Finnish youth are meeting to form a new model of society

Article written by Thierry Francis Mbabane, pictures courtesy of Jussi Vierimaa, video by Thierry Francis Mbabane.

Young people living as a minority in Finland create new spaces to communicate with other youth in order to protect democracy.

It was April 2019 that I visited Sibelius Museum in Turku and witnessed the launch of Sahwira Literature Rhythms for the youth. Observing the audience I was quite delighted by a sense of multiculturalism that prevailed in the room: sophisticated afro hairstyles, a harmony of skin colors, folkloric music and dance. It was a commemoration of a successful culture blend from different places of the globe that these young people represented.

I came to learn that when the very same youth met in Turku a few months ago at Sahwira Africa International, an organization that seeks to improve the quality of life for immigrants, African, black women and girls in Finland, they were strangers to each other. However, they quickly connected and became one human race, a group of friends to share bright ambitions.

Adiele Faith speaking at the launch of Sahwira Literature Rhythms

“They want to do community service as a space where to meet and do something together with other youth.” said Professor Adiele Faith, a writer/author and a popular mentor and co-founder of Sahwira Literature Rhythms.

According to Faith, there is an urgency to support ideas that could give space to communication among youth as at the moment we are seeing openness and hear voices we have not heard before. On the other hand, we are seeing real terrifying political backlash from the rise of nationalism and anti immigrants ideology. This kind of new ideas can be a way to contradict the rhetoric about how a multiracial and immigrants would destroy “Finnishness”.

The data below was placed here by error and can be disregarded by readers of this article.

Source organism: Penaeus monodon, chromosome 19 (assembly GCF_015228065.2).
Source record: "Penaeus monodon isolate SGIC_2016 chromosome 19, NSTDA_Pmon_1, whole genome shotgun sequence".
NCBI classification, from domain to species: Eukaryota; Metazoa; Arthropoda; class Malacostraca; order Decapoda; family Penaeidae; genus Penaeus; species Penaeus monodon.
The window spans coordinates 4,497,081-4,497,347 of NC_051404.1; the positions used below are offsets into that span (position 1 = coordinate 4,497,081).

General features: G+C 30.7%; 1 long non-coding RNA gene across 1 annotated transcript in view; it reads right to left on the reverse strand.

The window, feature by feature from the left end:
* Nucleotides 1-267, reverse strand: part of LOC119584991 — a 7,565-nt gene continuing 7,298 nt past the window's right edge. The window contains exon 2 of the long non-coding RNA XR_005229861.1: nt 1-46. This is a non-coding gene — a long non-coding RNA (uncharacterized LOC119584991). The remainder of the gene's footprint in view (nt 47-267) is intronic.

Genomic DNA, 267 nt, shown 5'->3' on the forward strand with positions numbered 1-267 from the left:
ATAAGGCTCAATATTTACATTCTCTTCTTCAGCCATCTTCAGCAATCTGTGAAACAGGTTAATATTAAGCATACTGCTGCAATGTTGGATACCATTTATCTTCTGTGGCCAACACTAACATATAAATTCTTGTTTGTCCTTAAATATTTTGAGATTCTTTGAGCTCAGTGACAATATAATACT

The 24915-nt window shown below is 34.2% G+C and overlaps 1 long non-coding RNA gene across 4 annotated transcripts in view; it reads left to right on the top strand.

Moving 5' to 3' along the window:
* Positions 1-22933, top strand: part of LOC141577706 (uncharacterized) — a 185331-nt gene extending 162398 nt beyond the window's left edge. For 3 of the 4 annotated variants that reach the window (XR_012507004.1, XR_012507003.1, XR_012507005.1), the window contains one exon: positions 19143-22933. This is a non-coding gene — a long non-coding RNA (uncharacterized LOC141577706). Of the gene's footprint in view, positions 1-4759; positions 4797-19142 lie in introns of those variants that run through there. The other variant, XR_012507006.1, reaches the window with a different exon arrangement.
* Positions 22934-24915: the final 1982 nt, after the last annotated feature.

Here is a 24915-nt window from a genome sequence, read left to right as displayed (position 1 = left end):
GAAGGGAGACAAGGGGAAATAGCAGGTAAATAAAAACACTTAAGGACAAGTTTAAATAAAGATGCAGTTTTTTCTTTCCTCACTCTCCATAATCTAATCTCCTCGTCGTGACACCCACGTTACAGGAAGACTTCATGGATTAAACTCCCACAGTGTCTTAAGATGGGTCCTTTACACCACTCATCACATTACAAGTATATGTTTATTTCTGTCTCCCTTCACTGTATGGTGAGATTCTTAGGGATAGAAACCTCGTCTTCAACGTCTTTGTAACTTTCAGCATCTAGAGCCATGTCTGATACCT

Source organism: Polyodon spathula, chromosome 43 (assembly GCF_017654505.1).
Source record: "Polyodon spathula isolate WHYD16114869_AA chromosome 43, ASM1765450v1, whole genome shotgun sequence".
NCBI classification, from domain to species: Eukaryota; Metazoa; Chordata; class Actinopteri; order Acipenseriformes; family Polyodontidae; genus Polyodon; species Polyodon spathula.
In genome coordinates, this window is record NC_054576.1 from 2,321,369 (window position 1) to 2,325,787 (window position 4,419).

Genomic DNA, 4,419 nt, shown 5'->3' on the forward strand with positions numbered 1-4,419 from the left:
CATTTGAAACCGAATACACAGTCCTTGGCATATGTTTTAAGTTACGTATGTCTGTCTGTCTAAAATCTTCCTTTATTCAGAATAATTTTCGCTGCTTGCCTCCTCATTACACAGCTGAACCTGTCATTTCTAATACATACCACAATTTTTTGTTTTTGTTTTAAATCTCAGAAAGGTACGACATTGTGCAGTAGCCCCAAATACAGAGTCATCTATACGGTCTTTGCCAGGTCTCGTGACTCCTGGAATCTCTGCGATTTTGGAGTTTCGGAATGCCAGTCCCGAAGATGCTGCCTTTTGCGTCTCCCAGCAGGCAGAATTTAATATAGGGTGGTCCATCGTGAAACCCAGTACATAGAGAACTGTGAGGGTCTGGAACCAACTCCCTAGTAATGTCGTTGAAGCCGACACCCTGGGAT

In addition, I wanted to know what is this group of youth planning to do to challenge the status quo.

Mama Africa group performing during the launch of Sahwira Literature Rhythms

“Among other activities they can be a combination of art, education and intervention to educate about how could we have a civil society in public shared spaces, and this is important for democracy.” informs Faith about what the youth in Sahwira do.

Faith’s message invites the youth to believe in themselves and influential capacity especially for this group which is so international, multicultural and multiracial, a group that is not influenced by any distinction. She insists that there is an opportunity for such an empowered multicultural youth to create a new model of society using its voice and energy.


It is projected that 60,3% of the Finnish population will have between 16 and 65 of age and 13,5% will have less than 16 by 2030.

The immigration phenomena is now an important factor in today’s social sphere here in Finland.

Source: Migration 2017. Statistics Finland


FAITH ADIELE ( has authored two memoirs: Meeting Faith, the PEN Award-winning account of becoming Thailand’s first black Buddhist nun, and The Nigerian Nordic Girl’s Guide to Lady Problems. She is writer/narrator/subject of the PBS documentary My Journey Home and co-editor of Coming of Age Around the World: A Multicultural Anthology. One of Marie Claire magazine’s “5 Women to Learn From,” Faith teaches at California College of the Arts, Stonecoast, the Writers’ Grotto and Left Margin Lit. She lives in Oakland, where she is the founder of African Book Club and the nation’s only writing workshop for travelers of color through VONA/Voices.


Professor Adiele Faith is a teacher and mentor in SahWira Youth not a co-founder as the article and video mentioned. In November 2018, SahWira Youth project was founded by Faith Mkwesha the executive director of SahWira Africa International. 


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